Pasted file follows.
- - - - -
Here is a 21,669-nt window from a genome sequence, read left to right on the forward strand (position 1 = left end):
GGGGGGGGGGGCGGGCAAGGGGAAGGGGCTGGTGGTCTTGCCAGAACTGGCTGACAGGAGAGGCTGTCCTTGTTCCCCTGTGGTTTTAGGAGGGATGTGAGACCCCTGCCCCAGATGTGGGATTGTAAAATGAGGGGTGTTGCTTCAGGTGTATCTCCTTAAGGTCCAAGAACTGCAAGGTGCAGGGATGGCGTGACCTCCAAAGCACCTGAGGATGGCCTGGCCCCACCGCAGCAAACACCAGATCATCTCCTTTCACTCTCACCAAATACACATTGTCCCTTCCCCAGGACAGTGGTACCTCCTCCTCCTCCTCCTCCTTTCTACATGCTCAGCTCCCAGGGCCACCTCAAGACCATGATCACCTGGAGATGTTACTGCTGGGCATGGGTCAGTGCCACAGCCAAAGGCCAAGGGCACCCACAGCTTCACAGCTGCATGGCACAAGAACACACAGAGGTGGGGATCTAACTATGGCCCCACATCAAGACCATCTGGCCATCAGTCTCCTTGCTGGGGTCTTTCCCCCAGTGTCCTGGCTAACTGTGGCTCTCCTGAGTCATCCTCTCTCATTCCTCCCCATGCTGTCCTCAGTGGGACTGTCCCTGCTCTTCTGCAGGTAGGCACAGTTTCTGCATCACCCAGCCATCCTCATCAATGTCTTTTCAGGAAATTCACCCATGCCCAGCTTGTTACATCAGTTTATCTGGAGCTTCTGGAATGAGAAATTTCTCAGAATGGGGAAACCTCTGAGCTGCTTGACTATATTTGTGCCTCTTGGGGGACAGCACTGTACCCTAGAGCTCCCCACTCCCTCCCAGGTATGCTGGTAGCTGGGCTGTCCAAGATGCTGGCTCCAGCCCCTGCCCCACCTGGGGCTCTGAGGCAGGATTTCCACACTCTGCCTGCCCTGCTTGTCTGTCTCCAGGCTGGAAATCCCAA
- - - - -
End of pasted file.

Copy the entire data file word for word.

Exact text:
Here is a 21,669-nt window from a genome sequence, read left to right on the forward strand (position 1 = left end):
GGGGGGGGGGGCGGGCAAGGGGAAGGGGCTGGTGGTCTTGCCAGAACTGGCTGACAGGAGAGGCTGTCCTTGTTCCCCTGTGGTTTTAGGAGGGATGTGAGACCCCTGCCCCAGATGTGGGATTGTAAAATGAGGGGTGTTGCTTCAGGTGTATCTCCTTAAGGTCCAAGAACTGCAAGGTGCAGGGATGGCGTGACCTCCAAAGCACCTGAGGATGGCCTGGCCCCACCGCAGCAAACACCAGATCATCTCCTTTCACTCTCACCAAATACACATTGTCCCTTCCCCAGGACAGTGGTACCTCCTCCTCCTCCTCCTCCTTTCTACATGCTCAGCTCCCAGGGCCACCTCAAGACCATGATCACCTGGAGATGTTACTGCTGGGCATGGGTCAGTGCCACAGCCAAAGGCCAAGGGCACCCACAGCTTCACAGCTGCATGGCACAAGAACACACAGAGGTGGGGATCTAACTATGGCCCCACATCAAGACCATCTGGCCATCAGTCTCCTTGCTGGGGTCTTTCCCCCAGTGTCCTGGCTAACTGTGGCTCTCCTGAGTCATCCTCTCTCATTCCTCCCCATGCTGTCCTCAGTGGGACTGTCCCTGCTCTTCTGCAGGTAGGCACAGTTTCTGCATCACCCAGCCATCCTCATCAATGTCTTTTCAGGAAATTCACCCATGCCCAGCTTGTTACATCAGTTTATCTGGAGCTTCTGGAATGAGAAATTTCTCAGAATGGGGAAACCTCTGAGCTGCTTGACTATATTTGTGCCTCTTGGGGGACAGCACTGTACCCTAGAGCTCCCCACTCCCTCCCAGGTATGCTGGTAGCTGGGCTGTCCAAGATGCTGGCTCCAGCCCCTGCCCCACCTGGGGCTCTGAGGCAGGATTTCCACACTCTGCCTGCCCTGCTTGTCTGTCTCCAGGCTGGAAATCCCAA